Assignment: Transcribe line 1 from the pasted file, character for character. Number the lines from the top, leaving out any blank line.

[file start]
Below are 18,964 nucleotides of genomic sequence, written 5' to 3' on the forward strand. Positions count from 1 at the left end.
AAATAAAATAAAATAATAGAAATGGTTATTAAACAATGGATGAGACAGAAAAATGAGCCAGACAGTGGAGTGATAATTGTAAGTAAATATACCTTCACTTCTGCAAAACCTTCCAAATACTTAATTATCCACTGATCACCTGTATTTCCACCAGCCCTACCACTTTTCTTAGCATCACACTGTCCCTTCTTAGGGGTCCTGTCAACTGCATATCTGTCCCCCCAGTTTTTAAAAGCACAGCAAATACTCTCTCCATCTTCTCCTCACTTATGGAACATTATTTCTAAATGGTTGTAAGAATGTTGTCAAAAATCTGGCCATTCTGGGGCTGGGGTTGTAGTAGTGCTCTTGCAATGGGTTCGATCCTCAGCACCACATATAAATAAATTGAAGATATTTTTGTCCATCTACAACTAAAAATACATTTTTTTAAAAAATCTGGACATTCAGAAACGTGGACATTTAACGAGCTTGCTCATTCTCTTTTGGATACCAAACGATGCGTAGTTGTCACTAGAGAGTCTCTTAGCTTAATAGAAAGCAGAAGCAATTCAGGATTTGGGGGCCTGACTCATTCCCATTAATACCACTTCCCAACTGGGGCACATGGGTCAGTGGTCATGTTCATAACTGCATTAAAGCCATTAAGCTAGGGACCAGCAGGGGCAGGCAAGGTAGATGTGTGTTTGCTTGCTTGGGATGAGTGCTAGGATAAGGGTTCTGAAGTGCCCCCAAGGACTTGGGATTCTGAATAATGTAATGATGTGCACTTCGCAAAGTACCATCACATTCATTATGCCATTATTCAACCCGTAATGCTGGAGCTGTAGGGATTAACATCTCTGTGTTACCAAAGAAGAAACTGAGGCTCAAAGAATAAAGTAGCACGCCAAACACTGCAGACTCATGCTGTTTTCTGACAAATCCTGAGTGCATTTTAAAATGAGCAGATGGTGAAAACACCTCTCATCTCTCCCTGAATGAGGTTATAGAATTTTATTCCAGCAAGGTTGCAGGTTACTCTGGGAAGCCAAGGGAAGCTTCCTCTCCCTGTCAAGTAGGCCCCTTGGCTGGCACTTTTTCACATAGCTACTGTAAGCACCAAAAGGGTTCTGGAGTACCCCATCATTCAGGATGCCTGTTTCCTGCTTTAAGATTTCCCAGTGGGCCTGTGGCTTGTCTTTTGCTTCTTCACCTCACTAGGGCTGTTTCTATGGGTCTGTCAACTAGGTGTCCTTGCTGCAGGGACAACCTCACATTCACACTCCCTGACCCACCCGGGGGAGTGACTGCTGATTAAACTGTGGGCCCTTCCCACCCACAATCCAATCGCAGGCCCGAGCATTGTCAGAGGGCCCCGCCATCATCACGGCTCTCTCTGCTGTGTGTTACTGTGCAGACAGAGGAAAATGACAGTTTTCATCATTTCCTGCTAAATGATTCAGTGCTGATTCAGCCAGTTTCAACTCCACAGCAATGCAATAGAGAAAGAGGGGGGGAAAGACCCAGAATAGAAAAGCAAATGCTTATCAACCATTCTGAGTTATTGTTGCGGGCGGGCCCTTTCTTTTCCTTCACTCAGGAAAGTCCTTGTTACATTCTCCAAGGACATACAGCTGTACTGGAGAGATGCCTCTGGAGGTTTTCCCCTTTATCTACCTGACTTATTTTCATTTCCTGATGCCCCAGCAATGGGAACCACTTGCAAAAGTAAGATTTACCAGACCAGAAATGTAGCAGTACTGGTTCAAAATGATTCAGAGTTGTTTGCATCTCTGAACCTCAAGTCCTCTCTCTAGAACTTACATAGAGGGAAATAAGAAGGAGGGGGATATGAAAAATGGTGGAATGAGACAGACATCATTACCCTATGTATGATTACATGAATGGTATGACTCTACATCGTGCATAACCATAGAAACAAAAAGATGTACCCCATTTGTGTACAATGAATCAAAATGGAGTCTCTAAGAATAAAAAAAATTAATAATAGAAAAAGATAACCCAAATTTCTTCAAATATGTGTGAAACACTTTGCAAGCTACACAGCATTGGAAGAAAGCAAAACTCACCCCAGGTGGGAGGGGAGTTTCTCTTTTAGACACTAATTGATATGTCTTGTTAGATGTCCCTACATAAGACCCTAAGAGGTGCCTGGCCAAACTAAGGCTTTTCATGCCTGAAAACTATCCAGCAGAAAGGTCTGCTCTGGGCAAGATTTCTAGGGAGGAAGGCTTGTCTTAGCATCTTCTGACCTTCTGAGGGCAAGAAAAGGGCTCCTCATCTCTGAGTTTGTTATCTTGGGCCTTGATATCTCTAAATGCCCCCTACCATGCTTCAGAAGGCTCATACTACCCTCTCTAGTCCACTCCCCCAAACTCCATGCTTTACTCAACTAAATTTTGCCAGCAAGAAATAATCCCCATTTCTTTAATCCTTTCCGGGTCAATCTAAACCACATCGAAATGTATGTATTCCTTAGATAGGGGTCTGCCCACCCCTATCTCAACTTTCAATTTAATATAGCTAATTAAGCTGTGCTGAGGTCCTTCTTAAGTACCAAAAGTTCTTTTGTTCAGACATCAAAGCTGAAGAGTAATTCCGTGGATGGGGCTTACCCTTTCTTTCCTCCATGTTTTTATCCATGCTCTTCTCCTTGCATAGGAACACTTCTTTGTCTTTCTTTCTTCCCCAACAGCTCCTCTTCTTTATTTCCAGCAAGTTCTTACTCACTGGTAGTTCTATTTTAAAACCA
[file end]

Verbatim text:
Below are 18,964 nucleotides of genomic sequence, written 5' to 3' on the forward strand. Positions count from 1 at the left end.